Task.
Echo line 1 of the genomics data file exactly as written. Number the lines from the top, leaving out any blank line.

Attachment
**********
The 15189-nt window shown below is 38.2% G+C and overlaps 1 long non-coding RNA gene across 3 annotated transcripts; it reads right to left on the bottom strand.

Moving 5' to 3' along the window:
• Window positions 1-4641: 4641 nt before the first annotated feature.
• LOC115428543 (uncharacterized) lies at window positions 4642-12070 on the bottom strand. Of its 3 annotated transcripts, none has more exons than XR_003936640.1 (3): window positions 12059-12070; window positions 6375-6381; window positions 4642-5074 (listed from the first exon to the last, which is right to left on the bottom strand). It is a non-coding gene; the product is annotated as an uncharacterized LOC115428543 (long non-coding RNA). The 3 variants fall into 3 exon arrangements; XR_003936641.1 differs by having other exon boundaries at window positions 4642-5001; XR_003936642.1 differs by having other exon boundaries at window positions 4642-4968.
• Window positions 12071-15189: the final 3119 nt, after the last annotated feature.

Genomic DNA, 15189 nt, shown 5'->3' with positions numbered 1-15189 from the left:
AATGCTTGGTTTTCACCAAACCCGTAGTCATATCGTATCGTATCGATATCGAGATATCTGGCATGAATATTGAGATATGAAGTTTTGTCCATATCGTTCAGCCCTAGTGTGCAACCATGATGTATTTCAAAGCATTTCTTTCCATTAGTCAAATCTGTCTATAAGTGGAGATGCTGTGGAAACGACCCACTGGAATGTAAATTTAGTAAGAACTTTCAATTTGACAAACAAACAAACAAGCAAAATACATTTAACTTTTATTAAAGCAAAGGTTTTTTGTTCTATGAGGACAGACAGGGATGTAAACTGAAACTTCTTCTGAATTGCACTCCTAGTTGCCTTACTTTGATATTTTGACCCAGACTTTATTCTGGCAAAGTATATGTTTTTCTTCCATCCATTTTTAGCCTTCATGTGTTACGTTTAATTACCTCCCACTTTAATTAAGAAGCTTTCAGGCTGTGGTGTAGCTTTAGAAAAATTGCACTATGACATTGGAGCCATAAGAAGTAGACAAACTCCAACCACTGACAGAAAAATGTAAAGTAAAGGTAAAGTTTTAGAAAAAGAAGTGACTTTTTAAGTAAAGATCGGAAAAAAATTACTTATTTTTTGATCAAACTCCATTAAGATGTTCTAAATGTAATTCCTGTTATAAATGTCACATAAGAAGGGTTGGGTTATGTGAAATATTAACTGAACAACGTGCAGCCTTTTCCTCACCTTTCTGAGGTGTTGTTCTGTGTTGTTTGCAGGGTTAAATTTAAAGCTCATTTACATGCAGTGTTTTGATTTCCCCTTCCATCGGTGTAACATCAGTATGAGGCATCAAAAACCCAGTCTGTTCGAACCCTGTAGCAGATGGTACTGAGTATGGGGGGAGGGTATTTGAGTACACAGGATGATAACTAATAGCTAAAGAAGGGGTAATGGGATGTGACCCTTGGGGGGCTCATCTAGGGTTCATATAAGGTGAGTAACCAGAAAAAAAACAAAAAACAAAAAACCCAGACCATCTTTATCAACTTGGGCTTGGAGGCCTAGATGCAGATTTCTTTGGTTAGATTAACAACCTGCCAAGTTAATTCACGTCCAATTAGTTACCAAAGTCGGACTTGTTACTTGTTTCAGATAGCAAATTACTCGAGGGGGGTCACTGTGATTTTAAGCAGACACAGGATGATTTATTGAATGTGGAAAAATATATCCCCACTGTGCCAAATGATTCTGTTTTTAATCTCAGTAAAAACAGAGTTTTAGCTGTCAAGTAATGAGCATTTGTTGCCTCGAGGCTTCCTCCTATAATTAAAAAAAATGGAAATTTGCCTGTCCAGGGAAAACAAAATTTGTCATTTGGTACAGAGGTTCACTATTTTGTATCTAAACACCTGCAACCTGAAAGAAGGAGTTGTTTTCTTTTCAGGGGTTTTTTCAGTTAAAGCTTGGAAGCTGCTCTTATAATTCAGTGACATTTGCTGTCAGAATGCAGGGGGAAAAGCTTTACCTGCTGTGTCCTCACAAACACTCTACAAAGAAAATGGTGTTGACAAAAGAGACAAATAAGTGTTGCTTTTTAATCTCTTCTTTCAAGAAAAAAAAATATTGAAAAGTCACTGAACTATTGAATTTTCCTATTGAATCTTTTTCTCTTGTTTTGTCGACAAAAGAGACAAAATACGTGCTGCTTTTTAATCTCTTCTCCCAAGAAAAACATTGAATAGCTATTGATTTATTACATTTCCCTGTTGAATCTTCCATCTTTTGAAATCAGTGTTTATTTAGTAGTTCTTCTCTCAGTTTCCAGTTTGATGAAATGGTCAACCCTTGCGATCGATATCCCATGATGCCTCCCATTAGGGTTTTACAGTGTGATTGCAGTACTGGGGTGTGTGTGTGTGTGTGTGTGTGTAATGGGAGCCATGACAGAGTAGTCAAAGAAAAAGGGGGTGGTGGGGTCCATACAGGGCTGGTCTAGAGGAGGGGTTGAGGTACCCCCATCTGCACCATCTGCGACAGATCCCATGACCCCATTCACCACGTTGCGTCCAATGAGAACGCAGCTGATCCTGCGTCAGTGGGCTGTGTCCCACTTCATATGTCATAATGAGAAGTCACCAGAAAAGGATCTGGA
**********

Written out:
The 15189-nt window shown below is 38.2% G+C and overlaps 1 long non-coding RNA gene across 3 annotated transcripts; it reads right to left on the bottom strand.